MOSCOW (AP) — A senior Russian intelligence officer convicted of working for the United States fled Russia on a train just before the Americans busted his 10 sleeper agents.
Details of Col. Alexander Poteyev's quick escape and farewell text message to his wife — asking her to "try to take it calmly" — were among evidence produced by the court Monday as it found him guilty in absentia of high treason and desertion.
Pinup spy Anna Chapman, one of the 10 agents deported from the U.S. in July, testified during the closed trial that only Poteyev could have provided the information that led to their arrest last summer, Russian news agencies reported, citing a summary of the evidence read by the judge as he issued his ruling.
Chapman testified that she was caught after an undercover U.S. agent contacted her using a code that only Poteyev and her personal handler knew, the reports said. She said she immediately felt during the meeting that something was wrong and called her handler in Moscow, who confirmed her suspicions. Chapman and others were arrested shortly after.
The agents, who were arrested a year ago Monday, were deported in exchange for four suspected Western agents who had been imprisoned in Russia. It was the biggest spy swap since the Cold War.
The Moscow military court sentenced the 59-year-old colonel to 25 years in prison and also stripped him of his rank and state medals.
The court said Poteyev got word that the agents were being rounded up in the U.S. and was in such a hurry to leave Russia that he rushed out of a meeting at intelligence headquarters, the Interfax news agency reported. It said Poteyev fled to Belarus, crossed the border into Ukraine and then moved west to Germany and, finally, on to the United States using a passport in another person's name.
He had no time to say goodbye to his wife and later bid his farewells in a text message: "Mary, try to take this calmly. I'm leaving not for some time, but forever. I didn't want to, but I had to. I will start my life from scratch and will try to help the children."
Poteyev's grown son and daughter reportedly have been living in the United States for years.
His court-appointed lawyer, Andrei Kucherov, said Poteyev's wife believes he is innocent and wants to join him in the U.S.
Mikhail Lyubimov, a veteran Soviet spy, described the court's ruling against Poteyev as "symbolic."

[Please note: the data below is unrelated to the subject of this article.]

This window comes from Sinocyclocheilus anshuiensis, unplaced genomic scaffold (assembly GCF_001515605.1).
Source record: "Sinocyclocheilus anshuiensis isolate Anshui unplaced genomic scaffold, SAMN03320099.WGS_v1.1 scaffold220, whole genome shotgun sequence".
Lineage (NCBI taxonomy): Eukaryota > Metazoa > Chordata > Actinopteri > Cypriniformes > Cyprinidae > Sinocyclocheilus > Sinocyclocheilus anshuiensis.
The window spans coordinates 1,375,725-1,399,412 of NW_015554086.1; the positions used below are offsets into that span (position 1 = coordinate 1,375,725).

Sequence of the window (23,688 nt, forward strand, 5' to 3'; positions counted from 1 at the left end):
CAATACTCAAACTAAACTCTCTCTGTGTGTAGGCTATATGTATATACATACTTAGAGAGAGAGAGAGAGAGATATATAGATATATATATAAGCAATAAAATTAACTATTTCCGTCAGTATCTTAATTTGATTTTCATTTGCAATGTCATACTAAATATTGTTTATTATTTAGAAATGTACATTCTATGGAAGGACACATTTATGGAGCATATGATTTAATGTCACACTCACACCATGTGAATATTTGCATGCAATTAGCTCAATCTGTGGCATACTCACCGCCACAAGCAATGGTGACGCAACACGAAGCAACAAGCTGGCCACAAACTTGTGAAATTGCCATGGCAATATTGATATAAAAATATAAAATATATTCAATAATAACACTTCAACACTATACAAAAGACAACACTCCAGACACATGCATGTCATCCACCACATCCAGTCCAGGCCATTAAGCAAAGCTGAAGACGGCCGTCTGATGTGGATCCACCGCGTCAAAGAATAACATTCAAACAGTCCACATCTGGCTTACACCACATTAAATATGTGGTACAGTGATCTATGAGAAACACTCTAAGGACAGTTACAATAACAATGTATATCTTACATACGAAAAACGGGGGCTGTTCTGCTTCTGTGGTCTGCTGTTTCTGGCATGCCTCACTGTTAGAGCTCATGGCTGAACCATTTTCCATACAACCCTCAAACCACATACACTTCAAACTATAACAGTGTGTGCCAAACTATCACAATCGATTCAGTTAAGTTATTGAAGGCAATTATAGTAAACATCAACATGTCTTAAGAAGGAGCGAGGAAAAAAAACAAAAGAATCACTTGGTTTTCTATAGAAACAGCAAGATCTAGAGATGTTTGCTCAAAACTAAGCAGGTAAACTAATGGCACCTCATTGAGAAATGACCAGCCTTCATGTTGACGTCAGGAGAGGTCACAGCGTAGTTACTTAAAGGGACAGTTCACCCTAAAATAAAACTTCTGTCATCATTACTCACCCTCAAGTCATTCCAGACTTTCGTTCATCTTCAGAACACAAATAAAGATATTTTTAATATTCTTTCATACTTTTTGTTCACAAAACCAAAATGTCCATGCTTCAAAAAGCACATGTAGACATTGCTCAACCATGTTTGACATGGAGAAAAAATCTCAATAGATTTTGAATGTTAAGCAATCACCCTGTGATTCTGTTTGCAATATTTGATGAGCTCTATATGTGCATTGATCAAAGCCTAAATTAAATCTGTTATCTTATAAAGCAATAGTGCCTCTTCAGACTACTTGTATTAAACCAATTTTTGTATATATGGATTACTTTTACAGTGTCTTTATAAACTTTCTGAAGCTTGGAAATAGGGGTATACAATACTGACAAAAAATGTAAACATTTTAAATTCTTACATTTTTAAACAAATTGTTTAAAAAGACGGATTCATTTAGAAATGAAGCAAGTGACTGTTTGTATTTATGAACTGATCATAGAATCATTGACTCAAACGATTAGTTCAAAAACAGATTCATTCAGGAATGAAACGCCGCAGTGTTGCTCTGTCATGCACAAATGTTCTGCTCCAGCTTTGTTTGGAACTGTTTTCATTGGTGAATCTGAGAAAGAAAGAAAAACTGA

"He must be rubbing his hands together and laughing at that together with his family somewhere in the U.S." Lyubimov said, according to Interfax.
The court said Poteyev had overseen the Russian sleeper agents in the U.S. as deputy head of the "S'' department of Russia's Foreign Intelligence Service.
In addition to Chapman, other agents also confirmed that only he had access to the sensitive information that allowed the U.S. authorities to apprehend them, the RIA-Novosti news agency said.
The court said Poteyev had begun working for American intelligence around 1999-2000 — betraying the agents, their means of communication and financial information. It said Poteyev had sought to hamper the agents' work by forcing them to meet in places that were unsafe and providing them with inferior equipment.
The Russian spies were given a hero's welcome when they returned home, and President Dmitry Medvedev bestowed them with the nation's highest awards in October.
Russia's Prime Minister Vladimir Putin, a 16-year veteran of the KGB, sang patriotic songs with the spies to celebrate their return. Putin warned in December that traitors come to a bad end and "whatever equivalent of 30 pieces of silver they get, it will get stuck in their throats."
Unlike other members of the spy ring who have stayed out of the limelight, Chapman has basked in the attention. She has stripped down to lingerie for a photo shoot by the Russian edition of Maxim under the caption "For Your Eyes Only," become the new celebrity face of a Moscow bank, joined the leadership of the youth wing of the main pro-Kremlin political party and hosted a TV program.
Copyright 2011 The Associated Press.
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